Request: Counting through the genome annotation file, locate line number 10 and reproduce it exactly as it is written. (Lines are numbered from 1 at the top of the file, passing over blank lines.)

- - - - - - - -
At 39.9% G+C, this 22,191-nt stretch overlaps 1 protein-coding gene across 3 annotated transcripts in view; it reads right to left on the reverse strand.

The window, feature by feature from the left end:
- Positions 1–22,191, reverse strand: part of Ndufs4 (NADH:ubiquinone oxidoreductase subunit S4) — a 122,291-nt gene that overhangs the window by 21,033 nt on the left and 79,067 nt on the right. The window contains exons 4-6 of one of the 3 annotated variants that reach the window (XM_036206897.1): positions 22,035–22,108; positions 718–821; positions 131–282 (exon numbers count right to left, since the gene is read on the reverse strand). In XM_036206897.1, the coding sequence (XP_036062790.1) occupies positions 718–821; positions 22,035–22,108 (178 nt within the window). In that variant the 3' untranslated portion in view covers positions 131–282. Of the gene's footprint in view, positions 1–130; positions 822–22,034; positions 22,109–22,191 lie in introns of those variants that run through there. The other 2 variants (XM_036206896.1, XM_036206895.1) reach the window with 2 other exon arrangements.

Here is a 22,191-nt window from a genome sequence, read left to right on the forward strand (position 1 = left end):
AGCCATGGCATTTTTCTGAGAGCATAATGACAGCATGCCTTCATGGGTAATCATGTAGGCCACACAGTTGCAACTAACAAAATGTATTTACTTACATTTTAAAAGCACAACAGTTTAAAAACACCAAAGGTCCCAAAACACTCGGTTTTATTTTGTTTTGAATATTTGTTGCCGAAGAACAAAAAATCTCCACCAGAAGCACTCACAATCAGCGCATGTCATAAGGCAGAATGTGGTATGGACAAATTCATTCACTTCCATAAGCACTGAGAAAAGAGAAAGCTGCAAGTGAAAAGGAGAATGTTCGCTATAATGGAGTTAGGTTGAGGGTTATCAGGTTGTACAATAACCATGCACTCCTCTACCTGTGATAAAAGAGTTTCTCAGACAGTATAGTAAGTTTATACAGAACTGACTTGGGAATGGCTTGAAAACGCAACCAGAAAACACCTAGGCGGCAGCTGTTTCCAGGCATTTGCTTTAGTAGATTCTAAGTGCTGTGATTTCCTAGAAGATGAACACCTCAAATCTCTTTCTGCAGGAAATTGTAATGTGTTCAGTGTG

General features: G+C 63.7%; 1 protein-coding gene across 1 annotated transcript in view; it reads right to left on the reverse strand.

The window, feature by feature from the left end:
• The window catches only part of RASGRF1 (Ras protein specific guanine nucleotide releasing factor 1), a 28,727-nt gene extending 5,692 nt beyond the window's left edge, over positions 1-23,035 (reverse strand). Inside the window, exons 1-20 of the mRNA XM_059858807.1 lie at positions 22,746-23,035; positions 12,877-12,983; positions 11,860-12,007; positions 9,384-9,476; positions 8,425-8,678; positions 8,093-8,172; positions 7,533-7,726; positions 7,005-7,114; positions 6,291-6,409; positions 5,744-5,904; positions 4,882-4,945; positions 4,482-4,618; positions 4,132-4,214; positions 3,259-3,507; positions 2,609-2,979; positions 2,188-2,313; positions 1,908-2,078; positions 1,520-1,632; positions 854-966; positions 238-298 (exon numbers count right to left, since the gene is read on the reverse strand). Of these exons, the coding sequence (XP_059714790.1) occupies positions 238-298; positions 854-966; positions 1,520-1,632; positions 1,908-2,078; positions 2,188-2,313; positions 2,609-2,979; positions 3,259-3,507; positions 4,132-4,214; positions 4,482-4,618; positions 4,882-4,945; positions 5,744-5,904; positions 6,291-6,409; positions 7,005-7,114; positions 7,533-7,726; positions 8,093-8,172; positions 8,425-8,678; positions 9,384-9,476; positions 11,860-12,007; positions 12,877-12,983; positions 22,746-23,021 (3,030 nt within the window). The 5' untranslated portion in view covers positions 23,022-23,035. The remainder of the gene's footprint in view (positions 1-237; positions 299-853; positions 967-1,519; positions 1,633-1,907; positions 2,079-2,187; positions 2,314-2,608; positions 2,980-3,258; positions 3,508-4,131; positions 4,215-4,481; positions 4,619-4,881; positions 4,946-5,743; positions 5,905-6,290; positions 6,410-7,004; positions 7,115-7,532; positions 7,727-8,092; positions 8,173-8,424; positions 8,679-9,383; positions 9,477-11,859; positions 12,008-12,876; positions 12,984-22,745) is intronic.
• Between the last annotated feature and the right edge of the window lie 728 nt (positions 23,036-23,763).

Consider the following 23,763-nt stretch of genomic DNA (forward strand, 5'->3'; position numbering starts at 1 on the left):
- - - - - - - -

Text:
Consider the following 23,763-nt stretch of genomic DNA (forward strand, 5'->3'; position numbering starts at 1 on the left):